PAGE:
I have always encountered this question from theist groups. Any one out there who exactly knows when the first human being inhabited planet earth?, what was his colour complexion?,White, black, coloured or ......, i understand that the first human lived a wild life, in what ages did man start to live a domestic life.

Tags: evolution, man, of, origin

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It's not a real question, Robert.

 

The trouble is how to define something which is on a continuum - it's the difference between a 1+1 = 2 arithmetic (as per the bible definition of human life) and the infinitely complex definitions provided by Calculus.

Modern humans started farming about 10,000 years ago and we got language about 4,000 ago which is when the Bible appeared. Our skin would have been pigmented - but we can only guess what "colour" it might have been. We lived in tribes long before that - at least as far back as the stone age and that's 2.5 million years ago!

The bible provides exact (wrong) answers - but they are simple so people like them. This is human nature. The real answers are infinitely more complex and in some cases, unanswerable. This does not make them wrong, just more difficult to understand.

Big answers are difficult to comprehend - like large numbers. Most of us can imagine four or five people. But imagine (exactly) five hundred, or five thousand. Your brain just can't do it with any accuracy.

So, does this mean that it's impossible for five thousand people to be in one place? No.

Can we see them all in that place? Absolutely.

 

Just because we can't see something does not necessarily make it any less a fact.

I'm gonna say we did not "get" language about 4,000 years ago, but rather we have had complex language abilities for tens of thousands of years, but did not invent writing until 6 or 7 thousand years ago. 4,000 years for language? How do you explain the existence of the written language going far beyond that, e.g. the Torah which has existed for 6,000 years give or take a millenia?

 

 

e.g. the Torah which has existed for 6,000 years give or take a millenia?

Not even close.  The Torah was "written" in the 7th Century BCE.  That's why the boy-king, Josiah, is the hero of it - he was an 8-yr-old king, at the time, that the writers of the bible "predicted" would be a totally awesome dude, like a ... Messiah, really.  Josiah made mistake of believing his own PR, challenged the Egyptians at Meggido, and was promptly removed.  Then the bible-writers had to invent another Messiah, and they did.  Unfortunately for them, the wrong guys stepped in to fill that role and ... our society has suffered from that garbage ever since.

The whole sordid story is in "The Bible Unearthed: Archaeology's New Vision of Ancient Israel and the Origin of Its Sacred Texts" by Israel Finkelstein and Neil Asher Silberman.  Their utterly thorough research, in several different disciplines over decades, reveals the Torah for the utter bullshit that it is.  There is no evidence for the existence of Abraham, or any of the Patriarchs; ditto for Moses and the Exodus; and the same goes for the whole period of Judges and the united monarchy of David and Solomon and their fictional temples.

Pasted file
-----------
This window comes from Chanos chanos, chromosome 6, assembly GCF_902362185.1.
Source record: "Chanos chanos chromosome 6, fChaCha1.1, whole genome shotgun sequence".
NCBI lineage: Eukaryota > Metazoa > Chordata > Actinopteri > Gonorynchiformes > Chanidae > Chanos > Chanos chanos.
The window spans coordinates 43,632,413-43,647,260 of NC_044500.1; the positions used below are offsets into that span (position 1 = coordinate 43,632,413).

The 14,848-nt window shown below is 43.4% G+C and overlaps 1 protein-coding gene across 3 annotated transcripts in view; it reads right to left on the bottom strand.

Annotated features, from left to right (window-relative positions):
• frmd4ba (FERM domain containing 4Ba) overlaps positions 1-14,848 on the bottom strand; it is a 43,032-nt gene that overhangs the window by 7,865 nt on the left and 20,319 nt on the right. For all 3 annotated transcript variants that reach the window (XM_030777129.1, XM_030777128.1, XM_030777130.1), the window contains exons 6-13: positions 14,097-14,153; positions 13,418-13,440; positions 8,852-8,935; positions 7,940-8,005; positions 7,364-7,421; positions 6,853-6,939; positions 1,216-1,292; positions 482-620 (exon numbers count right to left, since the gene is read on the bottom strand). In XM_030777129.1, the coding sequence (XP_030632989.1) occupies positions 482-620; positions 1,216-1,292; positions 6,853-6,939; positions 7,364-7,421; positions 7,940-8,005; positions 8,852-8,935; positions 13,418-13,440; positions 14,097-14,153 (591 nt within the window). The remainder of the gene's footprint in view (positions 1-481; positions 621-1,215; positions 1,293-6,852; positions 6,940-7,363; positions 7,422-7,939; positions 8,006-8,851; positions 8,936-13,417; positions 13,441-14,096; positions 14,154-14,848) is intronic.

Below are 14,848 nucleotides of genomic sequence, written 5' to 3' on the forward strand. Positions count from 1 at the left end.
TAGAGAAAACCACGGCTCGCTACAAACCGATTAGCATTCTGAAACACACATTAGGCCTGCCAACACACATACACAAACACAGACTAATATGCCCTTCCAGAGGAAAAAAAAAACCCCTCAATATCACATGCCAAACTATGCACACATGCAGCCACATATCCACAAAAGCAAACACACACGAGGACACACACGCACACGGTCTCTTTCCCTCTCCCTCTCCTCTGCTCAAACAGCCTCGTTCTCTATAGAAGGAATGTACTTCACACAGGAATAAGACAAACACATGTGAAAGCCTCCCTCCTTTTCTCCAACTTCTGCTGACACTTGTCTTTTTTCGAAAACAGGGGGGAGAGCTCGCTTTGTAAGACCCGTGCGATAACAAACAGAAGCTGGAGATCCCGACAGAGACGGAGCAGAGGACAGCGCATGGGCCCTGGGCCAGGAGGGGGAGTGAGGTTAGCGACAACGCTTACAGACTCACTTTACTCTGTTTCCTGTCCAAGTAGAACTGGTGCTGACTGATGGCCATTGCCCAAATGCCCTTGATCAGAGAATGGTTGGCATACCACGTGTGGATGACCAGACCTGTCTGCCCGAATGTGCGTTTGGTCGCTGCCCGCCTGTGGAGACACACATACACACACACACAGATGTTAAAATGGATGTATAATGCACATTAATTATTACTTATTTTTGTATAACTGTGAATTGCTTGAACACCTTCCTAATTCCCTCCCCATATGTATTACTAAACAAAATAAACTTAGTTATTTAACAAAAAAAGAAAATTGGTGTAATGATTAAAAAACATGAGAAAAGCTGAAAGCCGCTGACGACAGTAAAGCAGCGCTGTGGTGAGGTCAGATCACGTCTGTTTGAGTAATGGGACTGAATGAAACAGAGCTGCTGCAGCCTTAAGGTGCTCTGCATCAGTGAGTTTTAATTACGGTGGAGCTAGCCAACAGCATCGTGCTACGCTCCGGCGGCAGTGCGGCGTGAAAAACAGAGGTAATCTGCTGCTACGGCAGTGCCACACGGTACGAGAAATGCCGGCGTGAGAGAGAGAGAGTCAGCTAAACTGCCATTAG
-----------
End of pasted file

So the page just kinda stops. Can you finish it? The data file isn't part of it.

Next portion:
Silberman & Finklestein write: "the narrative of the Bible was uniquely suited to further the religious reform and territorial ambitions of Judah." And that's all it is.  A political document, designed for a land-grab and propping up a phony king for a mythical "country", Israel, that never existed.

What do you mean when you say it's not a "real" question?

You can't pinpoint the exact time when one species turns into another.  It's like the idiot Creationist demand for transitional fossils.  EVERY fossil is a transitional fossil.  We are all transitional forms.

 

If you take a 'human' (our ancestor) from 2 million years ago and compare it to a human today, you'll notice distinct differences.  They'll be labeled as different species.

It you take a 'human' from 2 million years ago and compare it to a 'human' 1.999 million years ago, you won't see any real difference.  Then, compare that 'human' from 1.999 million years ago to a 'human' from 1.998 million years ago, and you won't see much difference there either.  Do the same in 1,000 year increments, finally comparing humans from 1,000 years ago to present-day humans.

Along the entire path, you won't see any changes worthy of defining the two examples as belonging to different species.

 

If you go back a sufficient amount of time, you'll accumulate enough changes to declare the two creatures as two distinct species, but where it's marked is almost completely arbitrary.  Speciation is defined as when two populations have diverged sufficiently that they can no longer interbreed.

You run into complications here as well.  We might be able to successfully interbreed with a human from 100,000 years ago, and that human might be able to interbreed with a human from 200,000 years ago.  But we might not be able to interbreed with the human from 200,000 years ago.

 

It's all fuzzy as hell, due to the nature of Evolution.

"Speciation is defined as when two populations have diverged sufficiently that they can no longer interbreed."

 

I think this definition may be on the verge of being updated.  Various species of dolphins and whales have been documented as interbreeding... and producing fertile offspring.